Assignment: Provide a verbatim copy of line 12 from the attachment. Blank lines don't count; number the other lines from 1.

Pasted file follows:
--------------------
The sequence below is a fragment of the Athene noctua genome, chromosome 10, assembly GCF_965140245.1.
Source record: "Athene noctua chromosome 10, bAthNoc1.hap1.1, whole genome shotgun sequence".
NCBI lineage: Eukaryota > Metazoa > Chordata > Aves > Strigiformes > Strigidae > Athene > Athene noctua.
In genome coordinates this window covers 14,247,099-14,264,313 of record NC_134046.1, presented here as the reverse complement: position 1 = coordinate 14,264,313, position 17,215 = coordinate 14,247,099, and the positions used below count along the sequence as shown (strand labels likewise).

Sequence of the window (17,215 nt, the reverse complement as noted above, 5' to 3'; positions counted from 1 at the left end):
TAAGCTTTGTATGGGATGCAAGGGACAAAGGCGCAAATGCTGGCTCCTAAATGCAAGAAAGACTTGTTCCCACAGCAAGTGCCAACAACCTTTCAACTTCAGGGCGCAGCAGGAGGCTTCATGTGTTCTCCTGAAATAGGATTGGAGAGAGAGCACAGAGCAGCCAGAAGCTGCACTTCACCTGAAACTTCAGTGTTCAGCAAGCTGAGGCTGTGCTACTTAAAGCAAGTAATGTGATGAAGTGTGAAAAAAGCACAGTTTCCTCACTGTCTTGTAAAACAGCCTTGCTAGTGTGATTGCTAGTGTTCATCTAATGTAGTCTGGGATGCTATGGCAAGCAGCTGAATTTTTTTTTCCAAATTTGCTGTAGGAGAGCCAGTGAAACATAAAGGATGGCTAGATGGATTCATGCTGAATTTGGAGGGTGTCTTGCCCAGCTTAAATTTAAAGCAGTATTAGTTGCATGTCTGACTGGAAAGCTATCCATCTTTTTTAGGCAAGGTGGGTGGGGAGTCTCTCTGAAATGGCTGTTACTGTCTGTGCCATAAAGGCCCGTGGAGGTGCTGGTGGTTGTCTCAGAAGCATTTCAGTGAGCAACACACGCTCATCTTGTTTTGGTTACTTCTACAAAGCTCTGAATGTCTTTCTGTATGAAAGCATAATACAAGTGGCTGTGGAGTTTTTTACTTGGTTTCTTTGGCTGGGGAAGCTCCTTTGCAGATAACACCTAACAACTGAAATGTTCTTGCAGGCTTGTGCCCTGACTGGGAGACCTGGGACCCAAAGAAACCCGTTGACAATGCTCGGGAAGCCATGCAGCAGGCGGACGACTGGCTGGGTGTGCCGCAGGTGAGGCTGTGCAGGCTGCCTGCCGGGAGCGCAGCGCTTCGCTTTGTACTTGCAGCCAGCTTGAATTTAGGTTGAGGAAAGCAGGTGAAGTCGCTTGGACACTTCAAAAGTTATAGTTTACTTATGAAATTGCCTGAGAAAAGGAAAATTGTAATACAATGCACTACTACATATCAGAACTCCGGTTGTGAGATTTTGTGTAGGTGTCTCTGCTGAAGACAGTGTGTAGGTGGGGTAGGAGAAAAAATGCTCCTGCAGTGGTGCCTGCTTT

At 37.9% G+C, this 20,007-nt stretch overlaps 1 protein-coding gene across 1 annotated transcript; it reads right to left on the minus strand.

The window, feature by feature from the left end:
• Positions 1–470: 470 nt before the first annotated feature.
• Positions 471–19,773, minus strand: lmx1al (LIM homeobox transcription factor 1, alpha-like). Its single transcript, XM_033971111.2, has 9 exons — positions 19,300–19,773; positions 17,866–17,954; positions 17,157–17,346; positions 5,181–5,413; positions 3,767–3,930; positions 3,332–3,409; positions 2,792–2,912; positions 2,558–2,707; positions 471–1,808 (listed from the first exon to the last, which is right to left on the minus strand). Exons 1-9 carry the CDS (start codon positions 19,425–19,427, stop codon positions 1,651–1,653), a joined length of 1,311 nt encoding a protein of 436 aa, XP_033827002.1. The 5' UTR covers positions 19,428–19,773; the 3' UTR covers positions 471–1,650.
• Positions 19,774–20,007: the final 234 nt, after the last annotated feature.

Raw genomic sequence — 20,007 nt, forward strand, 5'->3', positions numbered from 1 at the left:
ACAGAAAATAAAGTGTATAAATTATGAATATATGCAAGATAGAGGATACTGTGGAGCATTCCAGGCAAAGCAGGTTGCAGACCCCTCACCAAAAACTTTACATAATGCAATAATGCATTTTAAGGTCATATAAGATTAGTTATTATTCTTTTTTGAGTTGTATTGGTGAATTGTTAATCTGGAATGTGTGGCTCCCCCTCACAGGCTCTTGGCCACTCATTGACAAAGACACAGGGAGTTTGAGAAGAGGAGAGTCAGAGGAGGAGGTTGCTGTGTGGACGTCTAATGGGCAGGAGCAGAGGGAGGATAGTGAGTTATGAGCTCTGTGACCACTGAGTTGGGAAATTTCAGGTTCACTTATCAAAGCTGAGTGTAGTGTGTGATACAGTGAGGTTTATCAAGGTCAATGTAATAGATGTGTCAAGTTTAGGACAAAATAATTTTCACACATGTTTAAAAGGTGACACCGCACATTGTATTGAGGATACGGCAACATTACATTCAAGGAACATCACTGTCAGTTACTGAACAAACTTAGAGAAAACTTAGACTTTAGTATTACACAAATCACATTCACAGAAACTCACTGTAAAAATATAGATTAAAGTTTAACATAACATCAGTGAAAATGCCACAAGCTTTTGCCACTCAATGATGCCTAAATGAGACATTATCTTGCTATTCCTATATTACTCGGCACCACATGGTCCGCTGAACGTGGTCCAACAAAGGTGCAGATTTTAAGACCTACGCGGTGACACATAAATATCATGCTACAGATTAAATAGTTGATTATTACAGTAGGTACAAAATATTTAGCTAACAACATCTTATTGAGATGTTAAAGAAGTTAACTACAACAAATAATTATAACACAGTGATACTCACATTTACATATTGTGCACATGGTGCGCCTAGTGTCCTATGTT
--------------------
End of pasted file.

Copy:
Raw genomic sequence — 20,007 nt, forward strand, 5'->3', positions numbered from 1 at the left: